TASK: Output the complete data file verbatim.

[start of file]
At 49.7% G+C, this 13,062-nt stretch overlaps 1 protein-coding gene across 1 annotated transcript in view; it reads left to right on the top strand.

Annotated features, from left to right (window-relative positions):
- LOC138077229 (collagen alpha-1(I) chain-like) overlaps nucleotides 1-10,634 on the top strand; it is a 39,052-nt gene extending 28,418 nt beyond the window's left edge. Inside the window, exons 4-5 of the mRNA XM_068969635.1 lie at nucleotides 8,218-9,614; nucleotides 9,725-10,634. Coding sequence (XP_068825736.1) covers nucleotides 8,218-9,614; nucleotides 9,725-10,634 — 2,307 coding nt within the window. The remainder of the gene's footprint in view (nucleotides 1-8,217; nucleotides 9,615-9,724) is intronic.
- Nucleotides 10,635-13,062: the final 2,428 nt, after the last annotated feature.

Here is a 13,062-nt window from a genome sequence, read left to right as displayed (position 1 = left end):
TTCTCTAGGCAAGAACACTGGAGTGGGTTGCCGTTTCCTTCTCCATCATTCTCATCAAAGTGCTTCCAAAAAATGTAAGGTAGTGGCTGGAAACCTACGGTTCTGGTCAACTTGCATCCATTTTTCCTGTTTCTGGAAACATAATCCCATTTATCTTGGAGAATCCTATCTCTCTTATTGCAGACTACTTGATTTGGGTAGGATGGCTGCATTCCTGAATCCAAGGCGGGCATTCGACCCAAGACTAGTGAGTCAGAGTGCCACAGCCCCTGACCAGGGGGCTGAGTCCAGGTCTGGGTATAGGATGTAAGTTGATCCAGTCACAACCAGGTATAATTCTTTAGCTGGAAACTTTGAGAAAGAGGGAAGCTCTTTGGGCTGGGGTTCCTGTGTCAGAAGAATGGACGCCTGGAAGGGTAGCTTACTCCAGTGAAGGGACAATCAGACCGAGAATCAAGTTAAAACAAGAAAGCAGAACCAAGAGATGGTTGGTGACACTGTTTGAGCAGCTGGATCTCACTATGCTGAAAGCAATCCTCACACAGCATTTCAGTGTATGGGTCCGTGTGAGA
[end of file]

At 49.7% G+C, this 13,062-nt stretch overlaps 1 protein-coding gene across 1 annotated transcript in view; it reads left to right on the top strand.

Annotated features, from left to right (window-relative positions):
- LOC138077229 (collagen alpha-1(I) chain-like) overlaps nucleotides 1-10,634 on the top strand; it is a 39,052-nt gene extending 28,418 nt beyond the window's left edge. Inside the window, exons 4-5 of the mRNA XM_068969635.1 lie at nucleotides 8,218-9,614; nucleotides 9,725-10,634. Coding sequence (XP_068825736.1) covers nucleotides 8,218-9,614; nucleotides 9,725-10,634 — 2,307 coding nt within the window. The remainder of the gene's footprint in view (nucleotides 1-8,217; nucleotides 9,615-9,724) is intronic.
- Nucleotides 10,635-13,062: the final 2,428 nt, after the last annotated feature.

Here is a 13,062-nt window from a genome sequence, read left to right as displayed (position 1 = left end):
TTCTCTAGGCAAGAACACTGGAGTGGGTTGCCGTTTCCTTCTCCATCATTCTCATCAAAGTGCTTCCAAAAAATGTAAGGTAGTGGCTGGAAACCTACGGTTCTGGTCAACTTGCATCCATTTTTCCTGTTTCTGGAAACATAATCCCATTTATCTTGGAGAATCCTATCTCTCTTATTGCAGACTACTTGATTTGGGTAGGATGGCTGCATTCCTGAATCCAAGGCGGGCATTCGACCCAAGACTAGTGAGTCAGAGTGCCACAGCCCCTGACCAGGGGGCTGAGTCCAGGTCTGGGTATAGGATGTAAGTTGATCCAGTCACAACCAGGTATAATTCTTTAGCTGGAAACTTTGAGAAAGAGGGAAGCTCTTTGGGCTGGGGTTCCTGTGTCAGAAGAATGGACGCCTGGAAGGGTAGCTTACTCCAGTGAAGGGACAATCAGACCGAGAATCAAGTTAAAACAAGAAAGCAGAACCAAGAGATGGTTGGTGACACTGTTTGAGCAGCTGGATCTCACTATGCTGAAAGCAATCCTCACACAGCATTTCAGTGTATGGGTCCGTGTGAGA